A second experiment with expanding the Railyard's footprint for Husker gameday went well enough the company in charge will soon ask the Lincoln City Council to do it again.
The Railyard expanded for 10 hours onto a closed Canopy Street for the Nebraska-South Alabama football game Saturday, allowing patrons to drink alcohol from the adjacent bars and watch the game on The Cube.
Katy Martin of Hurrdat, a Lincoln company managing the Railyard, said the environment was exciting and safe.
Between the pep rally with the Cornhusker Marching Band in the Railyard on Friday night and Saturday's expansion, Martin conservatively estimated the space drew between 3,000 and 4,000 people.
Saturday morning started foggy and slightly rainy, but that wasn't a deterrent, she said.
"The crowds came out and so did the sun," she said.
Hurrdat plans to talk with the Lincoln Police Department about how Saturday went from its perspective.
In the past, police officials expressed concern that expanding the Railyard's footprint would stretch thin a police department already challenged by the influx of visitors to the city.
Last year, the City Council approved a request for the Purdue game, but Railyard and police officials later said that wasn't a good test case because of the rainy, cold weather and poor record of the teams.
That day netted only a few police citations.
Tuesday, Lincoln Police spokeswoman Officer Angela Sands said the department was reviewing the number of liquor and tavern violations, but "there were no major issues in the downtown area reported during the first gameday."
Off-duty officers in the Railyard responded to an average number of alcohol-related disturbances and fights, she said.
"We will continue to work with our community partners in the Railyard to keep gamedays a fun and safe experience for all who patronize the area," Sands said in a statement.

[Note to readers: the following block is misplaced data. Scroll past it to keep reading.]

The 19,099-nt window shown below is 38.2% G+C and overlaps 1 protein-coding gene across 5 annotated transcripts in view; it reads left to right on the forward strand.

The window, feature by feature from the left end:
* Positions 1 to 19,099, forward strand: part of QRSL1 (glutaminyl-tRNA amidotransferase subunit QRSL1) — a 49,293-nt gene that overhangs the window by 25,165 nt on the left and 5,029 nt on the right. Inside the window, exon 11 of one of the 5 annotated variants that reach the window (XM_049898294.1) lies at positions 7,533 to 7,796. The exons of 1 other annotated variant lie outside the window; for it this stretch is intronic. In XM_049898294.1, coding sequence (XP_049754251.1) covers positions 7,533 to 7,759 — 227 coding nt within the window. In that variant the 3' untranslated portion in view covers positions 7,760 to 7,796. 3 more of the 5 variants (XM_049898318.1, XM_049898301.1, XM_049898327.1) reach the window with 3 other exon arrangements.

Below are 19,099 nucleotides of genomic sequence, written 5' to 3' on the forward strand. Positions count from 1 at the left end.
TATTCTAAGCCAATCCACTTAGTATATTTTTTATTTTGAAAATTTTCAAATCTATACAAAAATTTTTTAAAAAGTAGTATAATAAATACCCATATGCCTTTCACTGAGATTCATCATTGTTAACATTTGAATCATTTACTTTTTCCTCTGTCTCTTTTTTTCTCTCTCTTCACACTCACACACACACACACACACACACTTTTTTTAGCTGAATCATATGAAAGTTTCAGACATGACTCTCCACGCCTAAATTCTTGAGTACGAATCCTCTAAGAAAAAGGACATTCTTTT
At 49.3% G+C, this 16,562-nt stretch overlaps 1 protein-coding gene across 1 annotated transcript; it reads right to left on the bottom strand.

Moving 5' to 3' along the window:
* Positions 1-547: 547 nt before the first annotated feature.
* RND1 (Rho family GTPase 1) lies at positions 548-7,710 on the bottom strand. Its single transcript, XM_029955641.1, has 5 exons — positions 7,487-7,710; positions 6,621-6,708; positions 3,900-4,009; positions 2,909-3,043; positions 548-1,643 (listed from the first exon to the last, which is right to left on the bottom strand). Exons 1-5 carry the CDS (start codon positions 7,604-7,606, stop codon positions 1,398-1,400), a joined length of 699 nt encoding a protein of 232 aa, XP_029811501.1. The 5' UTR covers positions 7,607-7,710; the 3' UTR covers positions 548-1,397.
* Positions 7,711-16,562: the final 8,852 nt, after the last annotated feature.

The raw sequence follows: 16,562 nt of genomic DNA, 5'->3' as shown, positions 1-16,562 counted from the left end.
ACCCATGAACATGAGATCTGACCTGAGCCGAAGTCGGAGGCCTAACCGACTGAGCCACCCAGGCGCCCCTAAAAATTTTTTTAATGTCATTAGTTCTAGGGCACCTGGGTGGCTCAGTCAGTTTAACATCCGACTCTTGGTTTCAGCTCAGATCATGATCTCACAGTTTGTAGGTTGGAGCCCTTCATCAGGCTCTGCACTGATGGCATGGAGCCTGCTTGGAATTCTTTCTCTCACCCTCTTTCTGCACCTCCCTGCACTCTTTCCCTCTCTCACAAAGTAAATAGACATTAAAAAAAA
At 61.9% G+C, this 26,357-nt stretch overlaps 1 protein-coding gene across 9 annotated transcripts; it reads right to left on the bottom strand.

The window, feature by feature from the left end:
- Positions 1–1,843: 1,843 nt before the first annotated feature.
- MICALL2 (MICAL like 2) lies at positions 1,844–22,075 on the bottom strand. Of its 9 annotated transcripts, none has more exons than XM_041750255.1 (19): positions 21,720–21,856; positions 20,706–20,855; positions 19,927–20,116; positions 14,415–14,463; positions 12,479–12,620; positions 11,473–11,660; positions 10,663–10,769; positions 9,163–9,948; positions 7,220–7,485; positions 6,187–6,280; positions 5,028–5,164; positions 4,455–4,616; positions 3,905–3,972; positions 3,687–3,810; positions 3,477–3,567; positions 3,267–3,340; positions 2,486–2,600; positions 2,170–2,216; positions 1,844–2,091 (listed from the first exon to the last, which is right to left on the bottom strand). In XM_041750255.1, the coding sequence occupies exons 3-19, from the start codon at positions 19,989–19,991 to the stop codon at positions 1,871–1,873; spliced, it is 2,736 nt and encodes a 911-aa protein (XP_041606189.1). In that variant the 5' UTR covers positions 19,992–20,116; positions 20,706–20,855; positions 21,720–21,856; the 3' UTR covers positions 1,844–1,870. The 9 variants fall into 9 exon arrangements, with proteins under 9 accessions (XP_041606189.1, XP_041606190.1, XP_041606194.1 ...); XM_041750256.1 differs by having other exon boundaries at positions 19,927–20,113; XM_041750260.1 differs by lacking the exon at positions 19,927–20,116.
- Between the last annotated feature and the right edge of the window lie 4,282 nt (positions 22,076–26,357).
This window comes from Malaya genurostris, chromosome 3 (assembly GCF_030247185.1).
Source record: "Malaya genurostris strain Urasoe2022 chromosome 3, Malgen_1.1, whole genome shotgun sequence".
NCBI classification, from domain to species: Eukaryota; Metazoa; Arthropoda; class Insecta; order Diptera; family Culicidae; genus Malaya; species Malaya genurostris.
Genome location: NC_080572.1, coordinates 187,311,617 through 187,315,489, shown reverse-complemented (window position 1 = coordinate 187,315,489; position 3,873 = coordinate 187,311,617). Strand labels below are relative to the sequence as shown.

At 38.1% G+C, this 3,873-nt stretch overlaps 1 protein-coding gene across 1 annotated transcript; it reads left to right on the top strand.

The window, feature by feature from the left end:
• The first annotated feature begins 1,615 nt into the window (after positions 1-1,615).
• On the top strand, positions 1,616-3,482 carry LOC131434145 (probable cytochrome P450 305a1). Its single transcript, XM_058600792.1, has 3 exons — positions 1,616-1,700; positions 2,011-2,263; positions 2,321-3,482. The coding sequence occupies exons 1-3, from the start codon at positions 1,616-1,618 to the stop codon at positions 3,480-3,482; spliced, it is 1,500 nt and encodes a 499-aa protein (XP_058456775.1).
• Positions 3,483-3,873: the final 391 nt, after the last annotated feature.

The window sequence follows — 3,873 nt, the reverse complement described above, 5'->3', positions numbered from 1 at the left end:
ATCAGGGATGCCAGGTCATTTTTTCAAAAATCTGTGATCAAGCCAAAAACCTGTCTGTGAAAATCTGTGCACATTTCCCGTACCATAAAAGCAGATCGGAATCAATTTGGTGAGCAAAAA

Hurrdat will likely be back in front of the City Council as soon as next week, asking for permission to expand the Railyard again Sept. 28 for the Nebraska-Ohio State game.
"That’s going to be the biggest game of the year," Martin said.
Music City scooter experience
Lincoln is likely to match Omaha in the dockless, electric scooter craze later this year.
You have free articles remaining.
And while city officials here develop a pilot program to govern their arrival, I decided to research the popular, but sometimes controversial, transportation craze during a weekend in Nashville, Tennessee.
The scooters are seemingly everywhere in and around the downtown Nashville entertainment districts. I, along with my fianceé, Brigid, and her brother Daniel needed to get from Music Row to South Broadway en route to a rooftop bar overlooking the river.
We elected to try scooters, and we all took off down Demonbreun Street in the bike lanes together.
But a short time into my spin on a Lime scooter, I noticed I was falling behind.
As I tried to throttle down and giddy-up, I looked at the digital monitor and saw it had run out of charge.
I was in the middle of an intersection, luckily with a green light.
So I put my foot down and hustled down Demonbreun, desperate to catch up to my scootering companions and find a new ride.
I parked mine, upright on a corner, ran across the street and tried to start a Bird scooter that was out of commission.
Then I crossed the street again and linked up with a fully charged Bird scooter.
All three of us zoomed the rest of the way down Demonbreun and parked our scooters in a designated on-street zone near the Broadway District.
Here's some numbers:
* 16.6 mph — My top speed.
* 0.9 miles — My total distance traveled.
* $6.01 — Total cost of my trips.
* 0 — Injuries in my group.
Final thoughts: I enjoyed Lime's pay-as-you-go approach. (With Bird, you load money into the app.) Throttling down is fun. Cars seemed to give us room. Helmets were not provided — sorry Mom.